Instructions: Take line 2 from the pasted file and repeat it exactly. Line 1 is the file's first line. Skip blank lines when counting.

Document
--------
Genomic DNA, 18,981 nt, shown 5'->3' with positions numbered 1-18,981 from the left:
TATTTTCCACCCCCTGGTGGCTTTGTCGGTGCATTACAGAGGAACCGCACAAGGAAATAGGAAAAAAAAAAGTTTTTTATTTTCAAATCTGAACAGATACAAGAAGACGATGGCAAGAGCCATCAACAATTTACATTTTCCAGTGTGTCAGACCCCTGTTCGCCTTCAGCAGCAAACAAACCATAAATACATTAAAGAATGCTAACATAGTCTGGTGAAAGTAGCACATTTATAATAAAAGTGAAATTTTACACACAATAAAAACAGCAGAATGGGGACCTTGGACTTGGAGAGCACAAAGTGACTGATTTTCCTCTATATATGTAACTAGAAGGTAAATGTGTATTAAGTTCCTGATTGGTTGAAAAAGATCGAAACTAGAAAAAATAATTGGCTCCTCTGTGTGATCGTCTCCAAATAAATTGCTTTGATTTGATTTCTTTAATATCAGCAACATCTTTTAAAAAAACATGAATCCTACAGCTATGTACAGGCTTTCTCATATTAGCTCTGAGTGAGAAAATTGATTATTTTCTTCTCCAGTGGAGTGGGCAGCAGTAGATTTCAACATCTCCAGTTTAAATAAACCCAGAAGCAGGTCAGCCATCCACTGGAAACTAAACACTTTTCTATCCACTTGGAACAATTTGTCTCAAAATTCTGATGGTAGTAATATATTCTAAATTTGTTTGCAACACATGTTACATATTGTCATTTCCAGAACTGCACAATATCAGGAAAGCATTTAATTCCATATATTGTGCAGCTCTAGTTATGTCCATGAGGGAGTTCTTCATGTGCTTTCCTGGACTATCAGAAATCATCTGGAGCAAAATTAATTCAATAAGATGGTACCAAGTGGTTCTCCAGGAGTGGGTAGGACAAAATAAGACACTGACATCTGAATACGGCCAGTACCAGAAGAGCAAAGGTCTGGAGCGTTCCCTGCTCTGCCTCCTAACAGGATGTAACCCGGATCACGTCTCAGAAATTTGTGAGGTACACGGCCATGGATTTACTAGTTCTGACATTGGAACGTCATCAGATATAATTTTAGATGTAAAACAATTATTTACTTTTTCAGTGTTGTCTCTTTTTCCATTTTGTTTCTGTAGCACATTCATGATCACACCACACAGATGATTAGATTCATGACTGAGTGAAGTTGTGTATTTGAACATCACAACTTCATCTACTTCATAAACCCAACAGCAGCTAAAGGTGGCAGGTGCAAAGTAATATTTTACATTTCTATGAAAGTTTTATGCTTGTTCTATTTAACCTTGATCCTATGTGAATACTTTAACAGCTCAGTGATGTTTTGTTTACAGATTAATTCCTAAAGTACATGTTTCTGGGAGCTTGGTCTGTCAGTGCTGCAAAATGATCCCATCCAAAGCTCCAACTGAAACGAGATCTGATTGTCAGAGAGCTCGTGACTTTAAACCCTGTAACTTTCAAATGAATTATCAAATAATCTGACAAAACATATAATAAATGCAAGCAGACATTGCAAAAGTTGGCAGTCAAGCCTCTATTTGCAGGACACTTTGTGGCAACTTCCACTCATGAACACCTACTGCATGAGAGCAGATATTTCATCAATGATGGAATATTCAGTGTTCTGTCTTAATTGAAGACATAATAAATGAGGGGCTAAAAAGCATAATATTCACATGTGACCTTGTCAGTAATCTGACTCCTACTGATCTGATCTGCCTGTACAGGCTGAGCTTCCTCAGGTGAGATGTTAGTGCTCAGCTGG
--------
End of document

TATTTTCCACCCCCTGGTGGCTTTGTCGGTGCATTACAGAGGAACCGCACAAGGAAATAGGAAAAAAAAAAGTTTTTTATTTTCAAATCTGAACAGATACAAGAAGACGATGGCAAGAGCCATCAACAATTTACATTTTCCAGTGTGTCAGACCCCTGTTCGCCTTCAGCAGCAAACAAACCATAAATACATTAAAGAATGCTAACATAGTCTGGTGAAAGTAGCACATTTATAATAAAAGTGAAATTTTACACACAATAAAAACAGCAGAATGGGGACCTTGGACTTGGAGAGCACAAAGTGACTGATTTTCCTCTATATATGTAACTAGAAGGTAAATGTGTATTAAGTTCCTGATTGGTTGAAAAAGATCGAAACTAGAAAAAATAATTGGCTCCTCTGTGTGATCGTCTCCAAATAAATTGCTTTGATTTGATTTCTTTAATATCAGCAACATCTTTTAAAAAAACATGAATCCTACAGCTATGTACAGGCTTTCTCATATTAGCTCTGAGTGAGAAAATTGATTATTTTCTTCTCCAGTGGAGTGGGCAGCAGTAGATTTCAACATCTCCAGTTTAAATAAACCCAGAAGCAGGTCAGCCATCCACTGGAAACTAAACACTTTTCTATCCACTTGGAACAATTTGTCTCAAAATTCTGATGGTAGTAATATATTCTAAATTTGTTTGCAACACATGTTACATATTGTCATTTCCAGAACTGCACAATATCAGGAAAGCATTTAATTCCATATATTGTGCAGCTCTAGTTATGTCCATGAGGGAGTTCTTCATGTGCTTTCCTGGACTATCAGAAATCATCTGGAGCAAAATTAATTCAATAAGATGGTACCAAGTGGTTCTCCAGGAGTGGGTAGGACAAAATAAGACACTGACATCTGAATACGGCCAGTACCAGAAGAGCAAAGGTCTGGAGCGTTCCCTGCTCTGCCTCCTAACAGGATGTAACCCGGATCACGTCTCAGAAATTTGTGAGGTACACGGCCATGGATTTACTAGTTCTGACATTGGAACGTCATCAGATATAATTTTAGATGTAAAACAATTATTTACTTTTTCAGTGTTGTCTCTTTTTCCATTTTGTTTCTGTAGCACATTCATGATCACACCACACAGATGATTAGATTCATGACTGAGTGAAGTTGTGTATTTGAACATCACAACTTCATCTACTTCATAAACCCAACAGCAGCTAAAGGTGGCAGGTGCAAAGTAATATTTTACATTTCTATGAAAGTTTTATGCTTGTTCTATTTAACCTTGATCCTATGTGAATACTTTAACAGCTCAGTGATGTTTTGTTTACAGATTAATTCCTAAAGTACATGTTTCTGGGAGCTTGGTCTGTCAGTGCTGCAAAATGATCCCATCCAAAGCTCCAACTGAAACGAGATCTGATTGTCAGAGAGCTCGTGACTTTAAACCCTGTAACTTTCAAATGAATTATCAAATAATCTGACAAAACATATAATAAATGCAAGCAGACATTGCAAAAGTTGGCAGTCAAGCCTCTATTTGCAGGACACTTTGTGGCAACTTCCACTCATGAACACCTACTGCATGAGAGCAGATATTTCATCAATGATGGAATATTCAGTGTTCTGTCTTAATTGAAGACATAATAAATGAGGGGCTAAAAAGCATAATATTCACATGTGACCTTGTCAGTAATCTGACTCCTACTGATCTGATCTGCCTGTACAGGCTGAGCTTCCTCAGGTGAGATGTTAGTGCTCAGCTGG